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Corsair Glaive RGB Full Specification, Design, Performance And Review

Corsair Glaive RGB Full Specification, Design, Performance And Review

Corsair is one of the first brands that come to mind when it comes to gaming keyboards, RAM, power supplies, cooling and PC cases. When it comes to gaming mice, though, the company has struggled to make an iconic product. The gaming hardware maker’s latest attempt is the Glaive RGB, which comes priced at $69 (about £50, AU$90) as a direct competitor to the $69 (£69, AU$119) Razer DeathAdder Elite.

Corsair Glaive RGB Full Specification, Design, Performance And Review

It’s pricer than other wired gaming mice, like the $49 or £69 (about AU$65) Logitech G Pro. However, this mouse has a few unique features including one of the most sensitive optical sensors on the market and interchangeable thumb grips. Unfortunately, in some ways the Glaive fails to step out from under the shadow of Corsair’s past gaming mice like the M65 Pro RGB.

Design

The Corsair Glaive RGB is a big mouse. Measuring 3.6 x 4.95 x 1.75 inches (W x L x H), this is a mouse no one should complain about being too small unless they have truly gigantic hands. Thanks to its large size, your hand will naturally fall into a palm grip.

Corsair spent a lot of time getting the ergonomics just right on the Glaive, and it shows. The contoured shape of the peripheral feels perfectly designed for comfort.

Almost the entire surface is coated in soft touch paint, giving it a tactile and grippable surface for you to hold on to. Although the mouse isn’t wide enough for your ring finger and pinky to rest on, there’s a textured pad on the right side of the mouse to grip against.

The side buttons are also differently sized and shaped just enough for you to confidently use them in the heat of the battle without looking. Likewise, the DPI (dots per inch) status lights are cleverly placed on the left face of the mouse, making it easy to check your sensitivity setting at a glance.

The Glaive also comes with interchangeable magnetic thumb grips to further augment the ergonomics. Initially, the mouse comes with a simple, soft touch-coated attachment that blends with the rest of the mouse. From there, you could attach an enlarged and textured thumb grip or another one that includes an extended thumb rest.

As masters of RGB lighting, Corsair mostly got things right, giving the entire mouse a three-zone backlighting system that’s soft and diffused. We say “mostly” because there’s a tiny crack of light leakage just above the side buttons.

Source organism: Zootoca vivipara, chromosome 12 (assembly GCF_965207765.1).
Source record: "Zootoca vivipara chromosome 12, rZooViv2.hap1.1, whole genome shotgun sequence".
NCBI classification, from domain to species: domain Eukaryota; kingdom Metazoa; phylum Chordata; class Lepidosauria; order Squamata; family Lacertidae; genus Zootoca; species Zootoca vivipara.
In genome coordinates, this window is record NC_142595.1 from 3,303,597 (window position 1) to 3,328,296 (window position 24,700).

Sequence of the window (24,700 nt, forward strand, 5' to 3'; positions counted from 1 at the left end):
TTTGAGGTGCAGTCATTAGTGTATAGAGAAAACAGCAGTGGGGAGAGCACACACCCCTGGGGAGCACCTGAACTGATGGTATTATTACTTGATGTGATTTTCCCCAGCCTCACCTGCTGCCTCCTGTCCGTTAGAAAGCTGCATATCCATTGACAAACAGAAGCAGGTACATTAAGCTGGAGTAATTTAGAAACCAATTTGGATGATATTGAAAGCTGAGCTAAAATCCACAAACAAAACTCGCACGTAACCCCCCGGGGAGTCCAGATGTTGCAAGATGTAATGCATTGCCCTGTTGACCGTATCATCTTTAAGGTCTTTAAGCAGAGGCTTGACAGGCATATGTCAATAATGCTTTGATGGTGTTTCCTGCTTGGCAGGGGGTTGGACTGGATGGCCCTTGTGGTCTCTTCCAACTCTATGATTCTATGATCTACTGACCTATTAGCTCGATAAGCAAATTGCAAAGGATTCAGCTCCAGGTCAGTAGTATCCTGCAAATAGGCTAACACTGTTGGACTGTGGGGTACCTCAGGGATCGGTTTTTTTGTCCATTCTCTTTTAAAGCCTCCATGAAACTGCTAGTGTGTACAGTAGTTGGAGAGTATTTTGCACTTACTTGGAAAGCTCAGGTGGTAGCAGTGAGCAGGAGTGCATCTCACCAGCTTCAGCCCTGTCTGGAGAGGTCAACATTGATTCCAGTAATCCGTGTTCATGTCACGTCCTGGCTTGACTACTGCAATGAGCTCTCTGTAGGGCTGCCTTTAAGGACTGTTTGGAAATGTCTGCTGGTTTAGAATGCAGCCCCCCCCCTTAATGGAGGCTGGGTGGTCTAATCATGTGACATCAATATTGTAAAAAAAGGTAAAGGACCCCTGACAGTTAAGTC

In reality, it’s a small issue you have to go looking for – otherwise, it doesn’t bother us while playing.

While we like the meaty size and comfortable shape of the Glaive, there’s an inescapable feeling that this is an entry-level product – not high-end like its price implies. Upon first picking it up, we thought it would be priced under 40 bucks rather than as a premium gaming mouse.

Of course, there are other elements that factor into the price, but the materials on their own are disappointing. It also seems like a perplexing stepback considering the Corsair’s last first-person shooter (FPS) mouse was the largely-metal M65 Pro RGB, which launched at an initial $59 (£69, AU$89) price.

Performance

The Corsair Glave RGB’s biggest standout feature is its Pixart 3367 sensor, one of the latest optical sensors with maximum DPI of 16,000. At the highest sensitivity, you could make a 1,440-degree turn and whip through four game worlds by just moving the mouse an inch.

OK, that’s an exaggeration – but you can basically achieve pixel-perfect precision with this gaming mouse. If you’re without a mousepad, you can rest easy because the Glaive comes with a tunable sensor, so you can calibrate and optimize tracking on any surface.

It’s also worth noting that Corsair partnered with Pixart to make the sensor, so you’ll only find them in the company’s peripherals.

What’s even more impressive than the pinpoint focus are the Omron switches, which click with just the slightest press and reset faster than you can blink. When you’re hitting left click over 1,000 times per MOBA (multiplayer online battle arena) match, fatigue is a huge problem, so we appreciate how Corsair has minimized the resistance on the mouse buttons.

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